I would like to share some thoughts with you about equipment.  These are merely suggestions which will make your life easier.



If I were to recommend a couple of cake pans to you, I would suggest a 6″ round and a 8″ or 9″ round.  Here is my logic.  6″ round cakes are the perfect size for a family birthday cake.  The more cake you make, the more there is too eat.  A 6″ cake can easily feed a group of up to 10.  As for whether to purchase a 8″ or 9″, it is a matter of preference.  Both sizes could feed a crowd of 12-18 people for a birthday party.  The type of pans you should look for have a 90 degree edge from the base to side.  Some cake pans you can purchase in the grocery stores have slightly slanted sides. I DO NOT recommend these types of pans as it will make frosting your cake very difficult because you will have to try and compensate straight sides with frosting.  Wilton cake pans can be easily found online or at craft stores like Michaels.


Offset spatulas are your best friend when it comes to icing a cake.  There are several types out there.  As to which one to pick is also preference.  The taller ones are really only used for tall cakes or for smoothing out tops of cakes in one swoop.  I personally find them slightly awkward to handle but if I’m baking a very tall cake, they are the most useful and helpful.  My personal favorite is the straight 4.5″ blade.  It is small and very easy to maneuver and for a few bucks, well worth its price.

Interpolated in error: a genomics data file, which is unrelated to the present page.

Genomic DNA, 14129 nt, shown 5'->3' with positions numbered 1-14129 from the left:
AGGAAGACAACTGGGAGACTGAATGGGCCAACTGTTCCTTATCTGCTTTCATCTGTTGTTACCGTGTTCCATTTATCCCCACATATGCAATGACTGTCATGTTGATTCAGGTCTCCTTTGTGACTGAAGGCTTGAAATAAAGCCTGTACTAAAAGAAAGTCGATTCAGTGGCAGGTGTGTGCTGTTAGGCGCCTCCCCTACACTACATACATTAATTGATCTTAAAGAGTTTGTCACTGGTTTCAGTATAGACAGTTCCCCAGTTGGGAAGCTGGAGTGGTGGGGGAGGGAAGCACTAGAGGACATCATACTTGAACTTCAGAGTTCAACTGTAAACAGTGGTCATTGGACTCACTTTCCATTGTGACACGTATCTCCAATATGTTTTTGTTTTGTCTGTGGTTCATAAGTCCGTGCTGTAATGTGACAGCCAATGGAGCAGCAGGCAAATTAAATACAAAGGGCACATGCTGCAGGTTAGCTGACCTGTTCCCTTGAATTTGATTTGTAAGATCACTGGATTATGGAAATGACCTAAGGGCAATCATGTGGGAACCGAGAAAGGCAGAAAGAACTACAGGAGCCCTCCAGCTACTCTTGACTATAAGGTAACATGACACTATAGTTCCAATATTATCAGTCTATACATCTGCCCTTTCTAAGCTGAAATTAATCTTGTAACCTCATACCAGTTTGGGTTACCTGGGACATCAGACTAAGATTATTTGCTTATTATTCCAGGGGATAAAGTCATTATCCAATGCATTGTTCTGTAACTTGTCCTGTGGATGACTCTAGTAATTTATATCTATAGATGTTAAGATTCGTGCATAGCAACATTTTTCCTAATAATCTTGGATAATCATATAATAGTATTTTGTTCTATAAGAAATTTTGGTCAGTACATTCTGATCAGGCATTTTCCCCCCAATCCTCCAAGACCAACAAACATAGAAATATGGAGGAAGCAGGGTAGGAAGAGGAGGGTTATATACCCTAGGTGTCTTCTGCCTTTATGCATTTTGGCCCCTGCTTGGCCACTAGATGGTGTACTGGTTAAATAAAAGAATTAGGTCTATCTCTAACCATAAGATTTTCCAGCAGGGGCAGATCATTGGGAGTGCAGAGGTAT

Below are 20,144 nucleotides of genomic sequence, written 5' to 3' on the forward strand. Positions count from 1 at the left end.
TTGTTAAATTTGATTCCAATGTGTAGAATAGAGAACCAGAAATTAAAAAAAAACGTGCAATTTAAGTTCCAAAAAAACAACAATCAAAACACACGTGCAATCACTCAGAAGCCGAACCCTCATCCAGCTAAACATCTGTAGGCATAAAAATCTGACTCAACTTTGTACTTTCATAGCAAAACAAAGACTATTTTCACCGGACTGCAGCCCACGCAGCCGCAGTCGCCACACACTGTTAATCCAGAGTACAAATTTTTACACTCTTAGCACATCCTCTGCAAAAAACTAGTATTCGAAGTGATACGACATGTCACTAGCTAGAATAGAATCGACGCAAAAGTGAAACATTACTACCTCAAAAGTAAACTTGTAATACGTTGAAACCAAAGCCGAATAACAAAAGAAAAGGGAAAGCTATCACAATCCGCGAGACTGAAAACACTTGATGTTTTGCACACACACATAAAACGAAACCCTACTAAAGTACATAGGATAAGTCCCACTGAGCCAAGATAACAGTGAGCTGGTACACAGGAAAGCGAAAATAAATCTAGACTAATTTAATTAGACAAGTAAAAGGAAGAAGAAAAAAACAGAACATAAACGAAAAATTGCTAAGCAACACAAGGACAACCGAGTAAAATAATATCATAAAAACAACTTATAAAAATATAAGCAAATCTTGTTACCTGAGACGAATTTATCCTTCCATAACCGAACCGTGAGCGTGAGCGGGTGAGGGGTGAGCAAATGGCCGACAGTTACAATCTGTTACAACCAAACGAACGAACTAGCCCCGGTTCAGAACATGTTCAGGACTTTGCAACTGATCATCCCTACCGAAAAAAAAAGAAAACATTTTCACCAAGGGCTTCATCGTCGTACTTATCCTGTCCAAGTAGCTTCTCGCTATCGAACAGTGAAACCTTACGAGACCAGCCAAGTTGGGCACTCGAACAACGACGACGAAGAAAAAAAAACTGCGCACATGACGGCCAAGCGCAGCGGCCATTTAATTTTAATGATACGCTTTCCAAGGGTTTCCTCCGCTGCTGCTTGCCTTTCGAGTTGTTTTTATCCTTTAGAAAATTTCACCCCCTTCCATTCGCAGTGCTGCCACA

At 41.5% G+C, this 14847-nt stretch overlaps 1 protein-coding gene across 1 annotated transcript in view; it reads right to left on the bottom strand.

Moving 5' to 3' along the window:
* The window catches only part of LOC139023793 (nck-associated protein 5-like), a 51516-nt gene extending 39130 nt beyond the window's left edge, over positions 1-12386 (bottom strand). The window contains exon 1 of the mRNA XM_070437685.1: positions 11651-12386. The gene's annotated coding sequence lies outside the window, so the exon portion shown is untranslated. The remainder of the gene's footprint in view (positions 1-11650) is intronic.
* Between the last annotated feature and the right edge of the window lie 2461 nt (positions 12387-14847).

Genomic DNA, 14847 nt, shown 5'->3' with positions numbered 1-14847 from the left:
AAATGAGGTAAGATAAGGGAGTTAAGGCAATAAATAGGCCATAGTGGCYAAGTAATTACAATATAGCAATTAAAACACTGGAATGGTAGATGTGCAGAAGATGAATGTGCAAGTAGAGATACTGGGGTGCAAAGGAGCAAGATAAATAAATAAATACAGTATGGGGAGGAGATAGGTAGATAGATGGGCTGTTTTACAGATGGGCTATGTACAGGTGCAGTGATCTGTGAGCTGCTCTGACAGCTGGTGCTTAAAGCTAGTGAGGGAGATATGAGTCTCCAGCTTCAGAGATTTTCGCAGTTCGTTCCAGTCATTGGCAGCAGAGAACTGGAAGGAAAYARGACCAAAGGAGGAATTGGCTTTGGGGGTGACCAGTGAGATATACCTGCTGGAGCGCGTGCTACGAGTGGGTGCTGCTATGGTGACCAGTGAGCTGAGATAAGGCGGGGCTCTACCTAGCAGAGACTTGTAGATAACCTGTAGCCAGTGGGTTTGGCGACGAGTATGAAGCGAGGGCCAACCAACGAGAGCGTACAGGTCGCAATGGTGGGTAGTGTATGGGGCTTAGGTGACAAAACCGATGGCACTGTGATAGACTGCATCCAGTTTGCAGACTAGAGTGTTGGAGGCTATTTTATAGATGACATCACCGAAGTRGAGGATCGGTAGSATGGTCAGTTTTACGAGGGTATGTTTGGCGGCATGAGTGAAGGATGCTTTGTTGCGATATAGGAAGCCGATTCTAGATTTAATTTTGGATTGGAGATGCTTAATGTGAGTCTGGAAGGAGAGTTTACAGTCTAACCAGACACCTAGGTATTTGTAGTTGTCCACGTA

I will not lie to you.  These can be expensive depending on the type you buy.  At the same time, I find  a cake turntable to be very helpful when icing the sides of cakes.  If you plan on baking cakes occasionally, I would recommend a lazy Susan which can be purchased very inexpensively.  If you plan on baking and decorating cakes often, buying a nicer one will help you achieve the results you are looking for more easily.  The reason is the “glide” factor.  The pedestal type just glide and maneuver better – not to mention they are propped up higher making it easier to smooth icing.  YOU DON’T need to buy any sort of turntable to decorate a cake.  However, when you’re icing sides smoothly, the momentum of a turning cake with a spatula smoothing the sides is what helps it look flawless and flat.